Contents

Main benefits

Dependent children

Children dependent on benefit recipients

Work and Income define children as dependent on a client when:

Other children living in the client’s household are treated as economically independent of the client. The following statistics exclude economically independent children in clients’ households.

Numbers of dependent childrenTop

The number of children dependent on beneficiaries decreased slightly between 2011 and 2012

This decrease (see table DB.1) followed little change between 2010 and 2011. This pattern reflected a combination of:

While the decrease in main benefit numbers was driven by Unemployment Benefits, only a small proportion of Unemployment Benefit recipients had dependent children. On the other hand, nearly all recipients of Domestic Purposes Benefits had at least one dependent child.

table DB.1: Ages of children dependent on recipients of a main benefit

Age of child at the end of June 2008 2009 2010 2011 2012
Children dependent on working-age recipients of a main benefit1
0–4 years 63,947 72,693 78,264 78,556 76,055
5–9 years 57,585 62,512 65,079 64,737 64,232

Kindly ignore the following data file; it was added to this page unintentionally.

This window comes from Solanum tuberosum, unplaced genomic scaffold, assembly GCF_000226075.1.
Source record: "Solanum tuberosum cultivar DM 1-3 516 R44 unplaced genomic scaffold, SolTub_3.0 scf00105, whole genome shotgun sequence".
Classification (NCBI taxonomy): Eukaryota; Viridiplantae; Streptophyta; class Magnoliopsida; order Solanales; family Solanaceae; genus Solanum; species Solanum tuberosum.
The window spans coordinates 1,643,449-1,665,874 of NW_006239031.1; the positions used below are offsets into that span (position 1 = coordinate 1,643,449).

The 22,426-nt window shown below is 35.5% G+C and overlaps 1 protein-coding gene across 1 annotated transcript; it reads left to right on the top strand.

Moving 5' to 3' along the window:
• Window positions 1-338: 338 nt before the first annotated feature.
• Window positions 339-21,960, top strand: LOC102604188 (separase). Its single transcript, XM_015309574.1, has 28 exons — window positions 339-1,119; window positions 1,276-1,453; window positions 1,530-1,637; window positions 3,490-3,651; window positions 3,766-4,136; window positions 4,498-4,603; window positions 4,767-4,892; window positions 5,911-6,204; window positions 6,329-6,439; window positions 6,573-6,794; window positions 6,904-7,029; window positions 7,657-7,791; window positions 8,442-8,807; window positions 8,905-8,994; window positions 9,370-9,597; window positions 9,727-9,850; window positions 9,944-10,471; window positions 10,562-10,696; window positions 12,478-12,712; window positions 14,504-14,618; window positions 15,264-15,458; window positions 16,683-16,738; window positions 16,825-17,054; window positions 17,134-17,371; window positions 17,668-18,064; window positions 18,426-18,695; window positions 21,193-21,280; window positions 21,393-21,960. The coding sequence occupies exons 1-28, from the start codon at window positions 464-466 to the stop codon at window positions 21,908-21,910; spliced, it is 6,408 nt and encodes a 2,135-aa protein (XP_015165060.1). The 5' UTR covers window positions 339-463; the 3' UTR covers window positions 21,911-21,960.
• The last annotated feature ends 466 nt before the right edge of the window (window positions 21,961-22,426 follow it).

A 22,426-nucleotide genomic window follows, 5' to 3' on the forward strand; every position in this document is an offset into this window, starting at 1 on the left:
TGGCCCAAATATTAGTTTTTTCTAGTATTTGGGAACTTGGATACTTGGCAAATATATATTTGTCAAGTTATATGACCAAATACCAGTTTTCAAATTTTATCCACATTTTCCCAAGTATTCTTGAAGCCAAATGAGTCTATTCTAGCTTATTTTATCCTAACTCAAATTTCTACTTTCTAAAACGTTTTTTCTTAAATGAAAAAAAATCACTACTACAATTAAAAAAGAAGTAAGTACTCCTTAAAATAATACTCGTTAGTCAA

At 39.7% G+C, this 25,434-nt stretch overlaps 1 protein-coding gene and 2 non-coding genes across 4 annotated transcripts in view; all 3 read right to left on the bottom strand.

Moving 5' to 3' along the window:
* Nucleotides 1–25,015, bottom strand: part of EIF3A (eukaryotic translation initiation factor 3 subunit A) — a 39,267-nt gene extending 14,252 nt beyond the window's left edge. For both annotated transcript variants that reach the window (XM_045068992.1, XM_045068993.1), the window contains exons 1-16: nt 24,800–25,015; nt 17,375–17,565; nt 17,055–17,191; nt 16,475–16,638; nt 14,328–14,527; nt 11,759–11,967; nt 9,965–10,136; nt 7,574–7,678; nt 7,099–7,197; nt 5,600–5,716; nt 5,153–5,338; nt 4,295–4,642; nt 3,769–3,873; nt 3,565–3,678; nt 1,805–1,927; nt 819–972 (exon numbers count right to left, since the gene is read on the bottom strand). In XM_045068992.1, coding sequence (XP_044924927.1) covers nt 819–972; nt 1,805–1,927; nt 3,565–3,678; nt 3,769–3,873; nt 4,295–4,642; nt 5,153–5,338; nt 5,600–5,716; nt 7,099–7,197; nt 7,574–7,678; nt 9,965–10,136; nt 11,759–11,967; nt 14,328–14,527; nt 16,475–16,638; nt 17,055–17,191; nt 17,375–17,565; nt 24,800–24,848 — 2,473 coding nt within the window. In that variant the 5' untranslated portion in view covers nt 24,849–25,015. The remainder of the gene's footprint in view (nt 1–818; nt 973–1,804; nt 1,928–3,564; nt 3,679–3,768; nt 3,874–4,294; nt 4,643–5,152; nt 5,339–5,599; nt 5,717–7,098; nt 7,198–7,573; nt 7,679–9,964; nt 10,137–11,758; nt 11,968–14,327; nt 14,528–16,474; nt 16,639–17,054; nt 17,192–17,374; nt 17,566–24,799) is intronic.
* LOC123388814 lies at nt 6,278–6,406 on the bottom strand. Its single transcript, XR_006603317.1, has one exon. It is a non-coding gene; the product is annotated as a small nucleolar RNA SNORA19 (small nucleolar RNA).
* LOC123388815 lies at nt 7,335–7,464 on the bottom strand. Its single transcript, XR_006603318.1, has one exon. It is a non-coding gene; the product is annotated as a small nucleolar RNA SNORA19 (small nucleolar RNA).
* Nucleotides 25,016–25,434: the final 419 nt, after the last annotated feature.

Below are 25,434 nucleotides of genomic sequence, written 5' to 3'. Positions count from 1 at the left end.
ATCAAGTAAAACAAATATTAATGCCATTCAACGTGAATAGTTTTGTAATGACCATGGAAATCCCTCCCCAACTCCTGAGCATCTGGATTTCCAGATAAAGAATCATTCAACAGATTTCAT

10–13 years 42,343 45,514 47,578 47,217 45,616
14–17 years 35,233 38,908 41,286 40,978 39,792
18–19 years 1,570 1,678 2,146 2,231 2,127
Total dependent on working-age clients 200,678 221,305 234,353 233,719 227,822
  Children dependent on other recipients of a main benefit1
Total dependent on other clients 1,081 1,161 1,054 913 820
  All children dependent on recipients of a main benefit1
Total dependent on all clients 201,759 222,466 235,407 234,632 228,642

Note

  1. The number of children dependent on carers who were recorded in SWIFTT as receiving a main benefit at the end of June.

Over one in five of children aged under 18 were dependent on benefit recipients

In 2012, an estimated 21.1% of children aged under 18 were dependent on benefit recipients, down from 21.5% in 2010 and 2011. Since 2009, children aged under 10 have been more likely to be dependent on a benefit recipient than children aged 10–17.

Clients coming off a benefit between 2010 and 2012 were less likely to have a dependent child than those who remained on a benefit. This reflected the fact that Unemployment Benefits drove the decrease in main benefit numbers, while recipients of Domestic Purposes Benefits were much more likely to have children.

Over four in five children dependent on beneficiaries were aged under 14

Around 82% of the children dependent on working-age benefit recipients between 2008 and 2012 were aged under 14 (see table DB.1). This included around 33% who were aged under 5.